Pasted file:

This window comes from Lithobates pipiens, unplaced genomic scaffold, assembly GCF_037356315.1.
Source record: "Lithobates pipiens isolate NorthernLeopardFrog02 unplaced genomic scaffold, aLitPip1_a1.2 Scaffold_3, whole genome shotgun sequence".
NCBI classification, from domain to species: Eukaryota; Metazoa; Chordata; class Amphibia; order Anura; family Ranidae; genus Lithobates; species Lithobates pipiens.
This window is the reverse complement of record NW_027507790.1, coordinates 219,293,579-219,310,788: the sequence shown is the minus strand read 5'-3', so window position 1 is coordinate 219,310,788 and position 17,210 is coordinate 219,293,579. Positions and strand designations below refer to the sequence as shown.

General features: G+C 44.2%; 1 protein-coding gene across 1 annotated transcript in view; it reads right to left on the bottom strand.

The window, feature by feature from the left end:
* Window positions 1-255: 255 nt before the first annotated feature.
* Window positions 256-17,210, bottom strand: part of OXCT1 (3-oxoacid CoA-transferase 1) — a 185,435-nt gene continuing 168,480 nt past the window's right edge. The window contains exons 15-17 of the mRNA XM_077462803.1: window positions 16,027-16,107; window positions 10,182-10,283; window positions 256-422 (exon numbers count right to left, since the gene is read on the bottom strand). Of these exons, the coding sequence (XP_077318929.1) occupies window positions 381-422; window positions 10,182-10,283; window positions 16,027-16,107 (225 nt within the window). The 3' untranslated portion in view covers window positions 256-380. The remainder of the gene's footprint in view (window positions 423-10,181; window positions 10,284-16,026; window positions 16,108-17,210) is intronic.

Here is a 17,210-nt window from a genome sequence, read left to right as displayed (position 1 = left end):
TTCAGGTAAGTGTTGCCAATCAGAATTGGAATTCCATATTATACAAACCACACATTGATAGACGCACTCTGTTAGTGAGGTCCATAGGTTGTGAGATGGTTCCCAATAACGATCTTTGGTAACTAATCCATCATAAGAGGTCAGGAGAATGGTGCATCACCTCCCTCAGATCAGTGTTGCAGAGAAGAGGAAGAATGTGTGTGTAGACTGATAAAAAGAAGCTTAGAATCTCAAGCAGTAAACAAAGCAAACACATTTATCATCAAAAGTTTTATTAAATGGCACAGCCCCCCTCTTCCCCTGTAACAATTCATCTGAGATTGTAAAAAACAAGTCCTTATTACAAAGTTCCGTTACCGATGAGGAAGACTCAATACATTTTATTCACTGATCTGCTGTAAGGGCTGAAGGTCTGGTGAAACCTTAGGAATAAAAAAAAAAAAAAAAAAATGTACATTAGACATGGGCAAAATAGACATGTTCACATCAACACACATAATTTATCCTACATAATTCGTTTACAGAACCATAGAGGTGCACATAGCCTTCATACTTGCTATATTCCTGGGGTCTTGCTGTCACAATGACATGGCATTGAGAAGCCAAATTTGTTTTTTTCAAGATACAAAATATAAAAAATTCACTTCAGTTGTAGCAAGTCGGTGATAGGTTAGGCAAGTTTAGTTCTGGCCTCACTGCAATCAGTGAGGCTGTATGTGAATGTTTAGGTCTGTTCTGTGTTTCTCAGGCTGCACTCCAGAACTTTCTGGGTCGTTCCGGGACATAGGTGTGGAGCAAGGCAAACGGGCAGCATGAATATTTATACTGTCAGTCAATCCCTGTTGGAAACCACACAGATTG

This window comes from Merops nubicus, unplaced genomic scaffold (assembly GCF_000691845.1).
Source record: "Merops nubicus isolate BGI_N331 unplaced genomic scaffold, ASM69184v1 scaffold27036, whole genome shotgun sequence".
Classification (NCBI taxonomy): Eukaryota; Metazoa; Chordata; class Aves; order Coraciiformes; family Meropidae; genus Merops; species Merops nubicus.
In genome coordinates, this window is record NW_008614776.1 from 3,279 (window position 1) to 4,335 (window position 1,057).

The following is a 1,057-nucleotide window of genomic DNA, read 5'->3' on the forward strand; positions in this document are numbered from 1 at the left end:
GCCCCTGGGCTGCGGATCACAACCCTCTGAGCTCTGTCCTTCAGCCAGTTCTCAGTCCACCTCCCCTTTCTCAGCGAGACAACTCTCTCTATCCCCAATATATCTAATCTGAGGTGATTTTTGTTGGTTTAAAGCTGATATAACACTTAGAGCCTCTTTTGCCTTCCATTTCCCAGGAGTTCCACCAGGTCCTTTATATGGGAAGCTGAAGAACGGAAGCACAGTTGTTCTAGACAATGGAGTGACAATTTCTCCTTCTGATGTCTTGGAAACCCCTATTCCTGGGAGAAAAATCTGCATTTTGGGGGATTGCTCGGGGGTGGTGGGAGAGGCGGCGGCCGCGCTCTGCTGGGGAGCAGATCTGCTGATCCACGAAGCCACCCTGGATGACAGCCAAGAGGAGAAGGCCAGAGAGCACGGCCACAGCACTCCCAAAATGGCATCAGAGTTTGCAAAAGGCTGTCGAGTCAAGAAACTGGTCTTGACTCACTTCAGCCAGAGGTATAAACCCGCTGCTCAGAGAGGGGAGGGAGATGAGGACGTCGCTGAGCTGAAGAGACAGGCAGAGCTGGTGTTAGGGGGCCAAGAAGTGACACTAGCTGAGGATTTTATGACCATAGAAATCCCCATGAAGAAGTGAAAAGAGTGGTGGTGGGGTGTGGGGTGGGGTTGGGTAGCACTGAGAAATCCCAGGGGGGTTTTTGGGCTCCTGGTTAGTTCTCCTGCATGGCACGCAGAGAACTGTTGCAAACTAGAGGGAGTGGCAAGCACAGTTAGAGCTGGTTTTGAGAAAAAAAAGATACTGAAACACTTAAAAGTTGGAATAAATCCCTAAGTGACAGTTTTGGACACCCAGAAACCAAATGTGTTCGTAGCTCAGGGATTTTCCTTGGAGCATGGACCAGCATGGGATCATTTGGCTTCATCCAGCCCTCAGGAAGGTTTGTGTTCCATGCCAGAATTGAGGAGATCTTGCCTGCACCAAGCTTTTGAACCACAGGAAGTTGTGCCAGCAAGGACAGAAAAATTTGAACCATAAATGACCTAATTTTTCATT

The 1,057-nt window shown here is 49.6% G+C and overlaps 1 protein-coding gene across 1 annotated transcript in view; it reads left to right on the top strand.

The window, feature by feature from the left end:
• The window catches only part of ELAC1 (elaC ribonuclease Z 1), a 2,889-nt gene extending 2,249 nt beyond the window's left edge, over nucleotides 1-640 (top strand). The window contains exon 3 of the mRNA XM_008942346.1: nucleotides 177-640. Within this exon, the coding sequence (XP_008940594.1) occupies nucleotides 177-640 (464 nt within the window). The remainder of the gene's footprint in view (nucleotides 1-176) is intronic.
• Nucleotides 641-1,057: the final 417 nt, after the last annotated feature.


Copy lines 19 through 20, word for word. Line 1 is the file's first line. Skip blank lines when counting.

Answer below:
• The window catches only part of ELAC1 (elaC ribonuclease Z 1), a 2,889-nt gene extending 2,249 nt beyond the window's left edge, over nucleotides 1-640 (top strand). The window contains exon 3 of the mRNA XM_008942346.1: nucleotides 177-640. Within this exon, the coding sequence (XP_008940594.1) occupies nucleotides 177-640 (464 nt within the window). The remainder of the gene's footprint in view (nucleotides 1-176) is intronic.
• Nucleotides 641-1,057: the final 417 nt, after the last annotated feature.